American Spy opens with a literal bang, the way most spy novels do. But then it becomes something different – more of a memoir, more of a reckoning with the past that led to the opening shot. Marie, the titular spy, is the lone black female employee in her FBI field office. Attacked in her home, she flees New York to her mother’s country of Martinique; meanwhile, she reflects on her girlhood with her sister, now deceased, and her time as a spy during the Cold War of the 1980s.
In the 80s, her job took her to Burkina Faso and the charismatic Thomas Sankara, “Africa’s Che Guevara”. There, the decisions she makes will reverberate across her lifetime.
Even though the most recent sections of this novel are set in 1992, the questions it poses are as timely as ever. What does service to your country mean in a country that has never worked for you? What is it like to be among the first black women to break into the white old boy’s club in a given organization, but particularly in the FBI? Is the U.S. government evil? And honestly, is everybody a spy?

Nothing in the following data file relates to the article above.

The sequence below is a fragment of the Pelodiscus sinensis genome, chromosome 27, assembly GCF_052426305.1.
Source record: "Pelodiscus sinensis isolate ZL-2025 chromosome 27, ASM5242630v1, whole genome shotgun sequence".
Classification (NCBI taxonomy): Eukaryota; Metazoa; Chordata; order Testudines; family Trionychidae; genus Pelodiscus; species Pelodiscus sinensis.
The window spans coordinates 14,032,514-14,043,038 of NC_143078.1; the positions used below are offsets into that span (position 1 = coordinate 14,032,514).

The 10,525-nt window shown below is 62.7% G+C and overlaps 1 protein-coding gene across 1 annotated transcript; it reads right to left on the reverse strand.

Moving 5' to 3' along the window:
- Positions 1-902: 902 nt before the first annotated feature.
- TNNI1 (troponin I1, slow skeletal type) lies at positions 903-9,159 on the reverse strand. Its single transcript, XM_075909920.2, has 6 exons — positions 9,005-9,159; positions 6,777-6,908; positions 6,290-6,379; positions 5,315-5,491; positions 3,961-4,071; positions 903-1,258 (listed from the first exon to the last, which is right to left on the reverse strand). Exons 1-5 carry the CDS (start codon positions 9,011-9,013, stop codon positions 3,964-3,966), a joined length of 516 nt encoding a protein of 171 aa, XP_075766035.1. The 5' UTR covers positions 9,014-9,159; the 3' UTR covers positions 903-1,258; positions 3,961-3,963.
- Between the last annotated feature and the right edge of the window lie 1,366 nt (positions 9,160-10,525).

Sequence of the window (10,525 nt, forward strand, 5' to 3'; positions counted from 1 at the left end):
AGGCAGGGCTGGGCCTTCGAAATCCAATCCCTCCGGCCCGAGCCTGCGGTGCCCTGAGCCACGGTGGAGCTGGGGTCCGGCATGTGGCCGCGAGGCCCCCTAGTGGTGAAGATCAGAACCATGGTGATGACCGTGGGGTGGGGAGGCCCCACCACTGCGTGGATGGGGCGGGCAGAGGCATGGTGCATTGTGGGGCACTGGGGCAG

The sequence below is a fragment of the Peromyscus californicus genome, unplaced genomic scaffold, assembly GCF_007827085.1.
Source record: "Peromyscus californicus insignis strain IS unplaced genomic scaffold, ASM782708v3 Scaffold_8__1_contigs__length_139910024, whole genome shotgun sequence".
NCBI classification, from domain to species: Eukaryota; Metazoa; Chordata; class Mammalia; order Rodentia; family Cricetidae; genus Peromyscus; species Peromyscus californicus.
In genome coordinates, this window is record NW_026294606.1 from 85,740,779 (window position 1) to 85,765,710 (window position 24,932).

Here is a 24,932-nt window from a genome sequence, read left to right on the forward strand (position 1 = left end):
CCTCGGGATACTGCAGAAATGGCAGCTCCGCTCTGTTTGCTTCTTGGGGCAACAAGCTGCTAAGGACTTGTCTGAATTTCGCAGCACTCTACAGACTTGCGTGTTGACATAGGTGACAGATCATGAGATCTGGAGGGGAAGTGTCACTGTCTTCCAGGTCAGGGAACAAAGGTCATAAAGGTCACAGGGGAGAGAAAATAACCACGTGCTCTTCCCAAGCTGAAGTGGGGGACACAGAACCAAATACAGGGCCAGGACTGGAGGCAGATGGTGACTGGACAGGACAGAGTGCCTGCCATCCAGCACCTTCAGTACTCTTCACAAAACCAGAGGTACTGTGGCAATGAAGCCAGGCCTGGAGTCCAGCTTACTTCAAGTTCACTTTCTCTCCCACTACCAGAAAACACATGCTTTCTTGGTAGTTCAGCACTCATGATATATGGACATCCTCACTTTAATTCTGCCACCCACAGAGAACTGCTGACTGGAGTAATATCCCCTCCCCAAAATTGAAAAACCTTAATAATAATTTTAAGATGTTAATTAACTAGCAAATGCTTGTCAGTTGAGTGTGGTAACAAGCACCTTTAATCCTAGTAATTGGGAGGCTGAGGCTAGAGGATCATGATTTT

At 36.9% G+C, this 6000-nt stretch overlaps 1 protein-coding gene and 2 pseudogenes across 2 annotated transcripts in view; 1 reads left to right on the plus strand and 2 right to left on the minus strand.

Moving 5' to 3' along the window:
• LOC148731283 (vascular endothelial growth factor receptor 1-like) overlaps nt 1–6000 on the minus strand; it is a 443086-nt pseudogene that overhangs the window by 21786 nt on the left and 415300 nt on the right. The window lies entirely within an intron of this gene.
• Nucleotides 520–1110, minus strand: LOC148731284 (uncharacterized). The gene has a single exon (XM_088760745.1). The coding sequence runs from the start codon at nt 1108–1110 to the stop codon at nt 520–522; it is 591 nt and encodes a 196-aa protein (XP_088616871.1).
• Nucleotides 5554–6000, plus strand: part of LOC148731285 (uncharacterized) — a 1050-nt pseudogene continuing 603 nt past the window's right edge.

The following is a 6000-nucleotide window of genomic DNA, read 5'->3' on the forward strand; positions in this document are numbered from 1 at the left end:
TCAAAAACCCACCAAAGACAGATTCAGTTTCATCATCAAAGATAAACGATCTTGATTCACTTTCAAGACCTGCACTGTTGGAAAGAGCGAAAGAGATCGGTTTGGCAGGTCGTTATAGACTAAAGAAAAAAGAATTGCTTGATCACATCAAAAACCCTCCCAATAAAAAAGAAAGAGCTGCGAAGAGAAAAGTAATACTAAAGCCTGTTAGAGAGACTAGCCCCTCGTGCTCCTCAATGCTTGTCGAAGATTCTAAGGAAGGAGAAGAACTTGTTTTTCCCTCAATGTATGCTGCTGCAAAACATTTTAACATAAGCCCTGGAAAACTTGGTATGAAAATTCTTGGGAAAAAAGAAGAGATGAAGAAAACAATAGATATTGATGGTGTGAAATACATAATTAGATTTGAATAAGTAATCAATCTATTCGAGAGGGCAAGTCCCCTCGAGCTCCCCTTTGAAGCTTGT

I have not read a ton of spy novels, but i have read more than my share of thrillers. This book – to me at least – is not a thriller. It was dense, and I had to go back and check characters a few times. I also would not categorize it as a fun read; this isn’t a paperback spy novel for the beach or plane. Instead, it is a thoughtful, careful book, one that left me thinking about it days after I finished it (and googling COINTELPRO, Burkina Faso, Thomas Sankara, etc). I’m glad I read it; I am now a modicum less ignorant than before I started.